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Disentangling the direct, indirect, and combined effects of experimental warming on a plant–insect herbivore interaction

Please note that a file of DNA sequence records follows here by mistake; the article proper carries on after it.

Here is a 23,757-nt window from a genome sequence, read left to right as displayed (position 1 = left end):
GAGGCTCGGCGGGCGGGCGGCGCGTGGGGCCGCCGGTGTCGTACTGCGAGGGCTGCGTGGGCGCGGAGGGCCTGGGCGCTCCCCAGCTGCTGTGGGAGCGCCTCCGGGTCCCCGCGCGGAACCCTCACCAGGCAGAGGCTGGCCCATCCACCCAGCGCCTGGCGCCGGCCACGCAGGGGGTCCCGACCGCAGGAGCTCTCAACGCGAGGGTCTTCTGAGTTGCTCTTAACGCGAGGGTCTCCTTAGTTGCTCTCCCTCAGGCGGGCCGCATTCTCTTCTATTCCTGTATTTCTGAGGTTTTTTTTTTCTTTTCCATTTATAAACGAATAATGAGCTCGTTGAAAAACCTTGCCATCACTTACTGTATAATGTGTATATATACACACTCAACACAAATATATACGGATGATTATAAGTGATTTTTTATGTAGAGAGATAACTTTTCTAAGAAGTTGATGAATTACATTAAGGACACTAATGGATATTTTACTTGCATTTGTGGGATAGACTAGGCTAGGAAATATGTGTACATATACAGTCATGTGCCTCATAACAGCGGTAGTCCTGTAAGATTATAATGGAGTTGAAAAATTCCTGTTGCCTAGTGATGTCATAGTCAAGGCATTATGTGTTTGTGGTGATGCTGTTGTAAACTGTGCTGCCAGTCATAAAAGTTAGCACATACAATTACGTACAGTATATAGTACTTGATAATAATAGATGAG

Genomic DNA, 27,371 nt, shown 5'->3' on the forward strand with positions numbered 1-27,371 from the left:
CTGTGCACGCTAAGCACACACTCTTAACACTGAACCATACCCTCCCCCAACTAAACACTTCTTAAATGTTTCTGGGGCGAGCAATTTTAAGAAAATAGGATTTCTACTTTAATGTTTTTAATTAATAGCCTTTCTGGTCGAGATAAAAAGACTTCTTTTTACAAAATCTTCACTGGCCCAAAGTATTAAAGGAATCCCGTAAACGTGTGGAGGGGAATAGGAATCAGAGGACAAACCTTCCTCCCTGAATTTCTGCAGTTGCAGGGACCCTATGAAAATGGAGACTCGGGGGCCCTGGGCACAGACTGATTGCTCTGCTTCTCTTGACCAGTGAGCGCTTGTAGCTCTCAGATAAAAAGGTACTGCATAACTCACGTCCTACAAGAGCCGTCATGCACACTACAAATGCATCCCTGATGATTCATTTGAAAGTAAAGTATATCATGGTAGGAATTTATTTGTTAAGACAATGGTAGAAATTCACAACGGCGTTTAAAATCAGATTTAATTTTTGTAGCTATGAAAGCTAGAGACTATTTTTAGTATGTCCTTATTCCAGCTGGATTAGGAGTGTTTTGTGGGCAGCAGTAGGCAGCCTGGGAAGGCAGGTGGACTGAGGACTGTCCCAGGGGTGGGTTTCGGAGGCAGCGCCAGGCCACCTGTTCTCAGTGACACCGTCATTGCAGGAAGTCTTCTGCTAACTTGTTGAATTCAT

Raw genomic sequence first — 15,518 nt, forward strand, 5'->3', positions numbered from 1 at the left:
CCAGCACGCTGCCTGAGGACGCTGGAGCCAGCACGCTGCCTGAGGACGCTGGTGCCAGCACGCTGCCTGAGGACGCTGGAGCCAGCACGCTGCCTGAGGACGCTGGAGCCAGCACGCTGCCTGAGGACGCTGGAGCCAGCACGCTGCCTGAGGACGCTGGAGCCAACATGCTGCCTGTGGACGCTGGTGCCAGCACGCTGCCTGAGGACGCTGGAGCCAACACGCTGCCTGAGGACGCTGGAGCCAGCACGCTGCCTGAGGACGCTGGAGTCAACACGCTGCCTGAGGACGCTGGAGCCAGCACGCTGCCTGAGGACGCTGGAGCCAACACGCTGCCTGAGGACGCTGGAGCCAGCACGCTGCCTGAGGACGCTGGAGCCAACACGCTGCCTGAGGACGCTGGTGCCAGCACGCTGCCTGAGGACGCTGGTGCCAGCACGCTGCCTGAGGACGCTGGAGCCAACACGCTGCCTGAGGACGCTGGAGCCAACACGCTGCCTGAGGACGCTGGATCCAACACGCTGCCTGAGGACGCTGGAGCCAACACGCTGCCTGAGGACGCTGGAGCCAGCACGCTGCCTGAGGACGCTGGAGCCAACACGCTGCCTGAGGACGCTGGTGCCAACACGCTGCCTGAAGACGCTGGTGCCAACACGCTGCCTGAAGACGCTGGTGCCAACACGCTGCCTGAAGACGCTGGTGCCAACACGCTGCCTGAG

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There is increasing evidence that climate warming will have both direct and indirect effects on species. Whereas the direct effects of climate warming represent the proximate physiological consequences of changing abiotic conditions, the indirect effects of climate change reflect changes mediated by at least one other interacting species. The relative importance of these two kinds of effects has been unclear, limiting our ability to generalize the response of different species to climate change. Here, we used a series of experiments to disentangle some of the key direct and indirect effects of warming on the growth of monarch butterfly caterpillars (Danaus plexippus) and showy milkweed plants (Asclepias speciosa) during a window of rapid growth for both species. The effects of warming differed between direct, indirect, and combined effect experiments. Warming from 26°C to 30°C directly increased the growth of both monarch larvae and milkweeds, with monarch and milkweed growth rates showing similar sensitivity to warming. However, in a subsequent experiment, we did not observe significantly increased growth when comparing caterpillars and plants reared at 27°C and 31°C, suggesting that small differences can change the direct effects of warming. When caterpillars that were maintained at laboratory temperatures were fed leaves from host plants that were exposed to warmer temperatures, warming had a negative indirect effect on larval growth rates likely mediated by decreases in milkweed leaf quality. In experiments combining direct and indirect effects, we observed a net positive effect of warming on larval growth rates. Warming had no combined effects on milkweed growth, potentially due to opposing positive direct and negative indirect effects on growth mediated via increased monarch herbivory. These results show how variability among the direct, indirect, and combined effects of even relatively simple, short-term climatic perturbations can present challenges for predicting the broader effects of climatic warming in multispecies communities.

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